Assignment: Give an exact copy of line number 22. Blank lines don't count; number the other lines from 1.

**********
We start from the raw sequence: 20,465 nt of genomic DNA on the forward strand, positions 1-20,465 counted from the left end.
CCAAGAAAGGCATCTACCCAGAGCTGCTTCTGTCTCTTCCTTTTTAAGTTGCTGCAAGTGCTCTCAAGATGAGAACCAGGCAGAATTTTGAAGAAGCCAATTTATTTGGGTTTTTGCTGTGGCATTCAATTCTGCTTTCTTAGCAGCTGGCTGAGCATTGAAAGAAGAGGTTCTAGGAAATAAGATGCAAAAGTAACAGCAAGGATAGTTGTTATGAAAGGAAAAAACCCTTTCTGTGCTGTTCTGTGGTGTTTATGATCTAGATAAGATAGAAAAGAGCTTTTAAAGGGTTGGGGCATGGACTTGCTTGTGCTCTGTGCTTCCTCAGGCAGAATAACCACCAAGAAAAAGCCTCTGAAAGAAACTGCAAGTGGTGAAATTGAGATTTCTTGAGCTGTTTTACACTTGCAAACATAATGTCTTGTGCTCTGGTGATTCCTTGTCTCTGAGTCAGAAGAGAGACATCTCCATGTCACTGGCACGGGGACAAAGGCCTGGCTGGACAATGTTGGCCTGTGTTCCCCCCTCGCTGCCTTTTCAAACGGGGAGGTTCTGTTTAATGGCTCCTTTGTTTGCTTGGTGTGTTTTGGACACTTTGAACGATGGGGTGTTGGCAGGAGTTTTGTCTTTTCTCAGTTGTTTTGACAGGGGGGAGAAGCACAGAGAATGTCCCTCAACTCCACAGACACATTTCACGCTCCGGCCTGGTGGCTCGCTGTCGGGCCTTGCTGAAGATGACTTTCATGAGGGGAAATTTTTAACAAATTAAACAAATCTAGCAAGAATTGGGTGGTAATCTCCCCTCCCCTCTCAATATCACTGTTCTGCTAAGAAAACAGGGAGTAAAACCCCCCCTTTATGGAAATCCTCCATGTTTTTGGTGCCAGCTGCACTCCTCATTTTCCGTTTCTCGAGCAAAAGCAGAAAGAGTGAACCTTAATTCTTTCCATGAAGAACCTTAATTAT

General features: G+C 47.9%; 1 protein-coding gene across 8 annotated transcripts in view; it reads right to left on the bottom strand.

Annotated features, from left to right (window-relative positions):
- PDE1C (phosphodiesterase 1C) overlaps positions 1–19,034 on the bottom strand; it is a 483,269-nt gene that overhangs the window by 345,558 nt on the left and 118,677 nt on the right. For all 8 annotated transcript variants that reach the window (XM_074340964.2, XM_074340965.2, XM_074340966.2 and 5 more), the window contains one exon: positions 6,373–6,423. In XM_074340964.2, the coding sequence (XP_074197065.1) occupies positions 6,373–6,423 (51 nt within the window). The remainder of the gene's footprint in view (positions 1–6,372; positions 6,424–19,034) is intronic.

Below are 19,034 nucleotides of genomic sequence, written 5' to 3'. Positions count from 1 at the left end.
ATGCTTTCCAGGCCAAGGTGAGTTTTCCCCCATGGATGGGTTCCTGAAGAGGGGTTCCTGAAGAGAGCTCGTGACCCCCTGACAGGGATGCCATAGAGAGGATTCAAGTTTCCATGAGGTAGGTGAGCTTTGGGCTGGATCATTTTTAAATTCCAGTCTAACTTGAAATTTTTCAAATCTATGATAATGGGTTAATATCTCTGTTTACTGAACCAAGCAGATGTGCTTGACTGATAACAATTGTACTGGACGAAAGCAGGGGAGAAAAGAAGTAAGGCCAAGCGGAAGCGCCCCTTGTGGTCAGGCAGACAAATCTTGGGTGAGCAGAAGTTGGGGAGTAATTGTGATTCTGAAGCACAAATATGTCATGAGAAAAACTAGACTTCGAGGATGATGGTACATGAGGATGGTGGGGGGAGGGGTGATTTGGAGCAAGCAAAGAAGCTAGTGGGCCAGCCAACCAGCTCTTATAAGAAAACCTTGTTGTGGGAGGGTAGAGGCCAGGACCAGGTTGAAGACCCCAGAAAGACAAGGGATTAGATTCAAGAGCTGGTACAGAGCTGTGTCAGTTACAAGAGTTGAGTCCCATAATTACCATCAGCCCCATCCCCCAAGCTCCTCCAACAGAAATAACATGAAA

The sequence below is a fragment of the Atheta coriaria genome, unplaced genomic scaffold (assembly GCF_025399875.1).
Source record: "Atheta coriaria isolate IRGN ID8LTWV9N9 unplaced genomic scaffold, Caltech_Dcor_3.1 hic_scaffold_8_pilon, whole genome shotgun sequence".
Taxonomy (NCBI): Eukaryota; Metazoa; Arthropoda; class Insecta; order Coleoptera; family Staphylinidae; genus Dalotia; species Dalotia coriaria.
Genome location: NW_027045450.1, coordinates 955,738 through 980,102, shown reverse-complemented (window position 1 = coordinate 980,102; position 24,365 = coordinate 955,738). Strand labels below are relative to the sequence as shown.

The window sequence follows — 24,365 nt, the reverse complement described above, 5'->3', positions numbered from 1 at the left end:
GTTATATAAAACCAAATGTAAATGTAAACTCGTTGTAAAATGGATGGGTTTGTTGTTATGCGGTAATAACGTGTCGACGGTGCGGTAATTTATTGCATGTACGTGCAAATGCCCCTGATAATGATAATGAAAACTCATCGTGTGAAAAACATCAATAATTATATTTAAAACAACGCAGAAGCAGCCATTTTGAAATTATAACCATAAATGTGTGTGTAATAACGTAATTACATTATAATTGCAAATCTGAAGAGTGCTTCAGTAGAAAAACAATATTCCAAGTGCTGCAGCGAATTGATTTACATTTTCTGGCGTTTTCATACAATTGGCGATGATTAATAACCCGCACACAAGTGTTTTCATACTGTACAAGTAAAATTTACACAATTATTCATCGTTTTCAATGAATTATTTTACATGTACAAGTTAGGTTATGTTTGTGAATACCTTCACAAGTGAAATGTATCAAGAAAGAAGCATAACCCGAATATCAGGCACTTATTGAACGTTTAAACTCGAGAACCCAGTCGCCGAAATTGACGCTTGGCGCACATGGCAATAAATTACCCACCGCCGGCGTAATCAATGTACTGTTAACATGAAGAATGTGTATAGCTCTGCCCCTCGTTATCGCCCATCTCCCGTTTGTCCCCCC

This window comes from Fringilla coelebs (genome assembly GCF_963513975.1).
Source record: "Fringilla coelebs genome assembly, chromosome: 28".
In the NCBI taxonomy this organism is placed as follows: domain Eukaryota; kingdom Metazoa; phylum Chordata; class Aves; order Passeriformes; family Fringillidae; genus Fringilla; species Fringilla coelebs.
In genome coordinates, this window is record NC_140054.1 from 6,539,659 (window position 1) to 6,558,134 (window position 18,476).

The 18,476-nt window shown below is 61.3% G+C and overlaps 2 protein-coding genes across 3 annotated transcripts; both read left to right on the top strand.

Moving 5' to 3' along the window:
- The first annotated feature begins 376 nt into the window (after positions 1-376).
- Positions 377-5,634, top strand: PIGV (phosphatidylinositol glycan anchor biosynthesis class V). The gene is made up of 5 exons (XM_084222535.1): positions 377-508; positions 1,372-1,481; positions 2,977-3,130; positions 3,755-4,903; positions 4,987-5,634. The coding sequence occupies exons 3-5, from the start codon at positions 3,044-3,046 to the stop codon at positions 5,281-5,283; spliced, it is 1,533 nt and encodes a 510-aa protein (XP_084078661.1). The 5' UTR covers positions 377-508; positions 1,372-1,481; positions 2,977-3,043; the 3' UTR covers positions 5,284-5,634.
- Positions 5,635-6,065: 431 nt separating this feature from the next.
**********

- Positions 5,635-6,065: 431 nt separating this feature from the next.